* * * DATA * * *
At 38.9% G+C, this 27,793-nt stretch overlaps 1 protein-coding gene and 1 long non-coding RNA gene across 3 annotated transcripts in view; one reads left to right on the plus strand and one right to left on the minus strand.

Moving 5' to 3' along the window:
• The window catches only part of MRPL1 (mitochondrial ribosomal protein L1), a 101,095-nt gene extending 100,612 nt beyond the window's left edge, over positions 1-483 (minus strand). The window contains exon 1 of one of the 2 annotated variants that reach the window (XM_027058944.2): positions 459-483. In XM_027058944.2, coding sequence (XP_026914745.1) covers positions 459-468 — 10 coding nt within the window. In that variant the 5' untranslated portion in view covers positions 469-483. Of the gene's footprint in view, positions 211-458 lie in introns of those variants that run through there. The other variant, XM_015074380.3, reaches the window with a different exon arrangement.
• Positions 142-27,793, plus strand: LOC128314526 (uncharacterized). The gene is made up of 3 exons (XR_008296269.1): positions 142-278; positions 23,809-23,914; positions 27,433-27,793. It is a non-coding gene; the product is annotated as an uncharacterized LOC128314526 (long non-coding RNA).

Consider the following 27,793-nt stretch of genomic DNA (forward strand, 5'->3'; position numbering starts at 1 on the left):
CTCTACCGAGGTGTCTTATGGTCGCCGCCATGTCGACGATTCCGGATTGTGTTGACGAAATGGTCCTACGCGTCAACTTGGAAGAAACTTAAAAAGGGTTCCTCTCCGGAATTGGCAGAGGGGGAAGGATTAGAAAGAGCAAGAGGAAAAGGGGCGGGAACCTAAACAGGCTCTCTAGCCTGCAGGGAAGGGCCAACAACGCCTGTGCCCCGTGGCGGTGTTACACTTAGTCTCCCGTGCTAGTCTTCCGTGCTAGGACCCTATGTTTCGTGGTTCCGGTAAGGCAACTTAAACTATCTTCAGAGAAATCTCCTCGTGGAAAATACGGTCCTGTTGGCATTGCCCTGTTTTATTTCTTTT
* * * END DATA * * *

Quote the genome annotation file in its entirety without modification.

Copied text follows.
At 38.9% G+C, this 27,793-nt stretch overlaps 1 protein-coding gene and 1 long non-coding RNA gene across 3 annotated transcripts in view; one reads left to right on the plus strand and one right to left on the minus strand.

Moving 5' to 3' along the window:
• The window catches only part of MRPL1 (mitochondrial ribosomal protein L1), a 101,095-nt gene extending 100,612 nt beyond the window's left edge, over positions 1-483 (minus strand). The window contains exon 1 of one of the 2 annotated variants that reach the window (XM_027058944.2): positions 459-483. In XM_027058944.2, coding sequence (XP_026914745.1) covers positions 459-468 — 10 coding nt within the window. In that variant the 5' untranslated portion in view covers positions 469-483. Of the gene's footprint in view, positions 211-458 lie in introns of those variants that run through there. The other variant, XM_015074380.3, reaches the window with a different exon arrangement.
• Positions 142-27,793, plus strand: LOC128314526 (uncharacterized). The gene is made up of 3 exons (XR_008296269.1): positions 142-278; positions 23,809-23,914; positions 27,433-27,793. It is a non-coding gene; the product is annotated as an uncharacterized LOC128314526 (long non-coding RNA).

Consider the following 27,793-nt stretch of genomic DNA (forward strand, 5'->3'; position numbering starts at 1 on the left):
CTCTACCGAGGTGTCTTATGGTCGCCGCCATGTCGACGATTCCGGATTGTGTTGACGAAATGGTCCTACGCGTCAACTTGGAAGAAACTTAAAAAGGGTTCCTCTCCGGAATTGGCAGAGGGGGAAGGATTAGAAAGAGCAAGAGGAAAAGGGGCGGGAACCTAAACAGGCTCTCTAGCCTGCAGGGAAGGGCCAACAACGCCTGTGCCCCGTGGCGGTGTTACACTTAGTCTCCCGTGCTAGTCTTCCGTGCTAGGACCCTATGTTTCGTGGTTCCGGTAAGGCAACTTAAACTATCTTCAGAGAAATCTCCTCGTGGAAAATACGGTCCTGTTGGCATTGCCCTGTTTTATTTCTTTT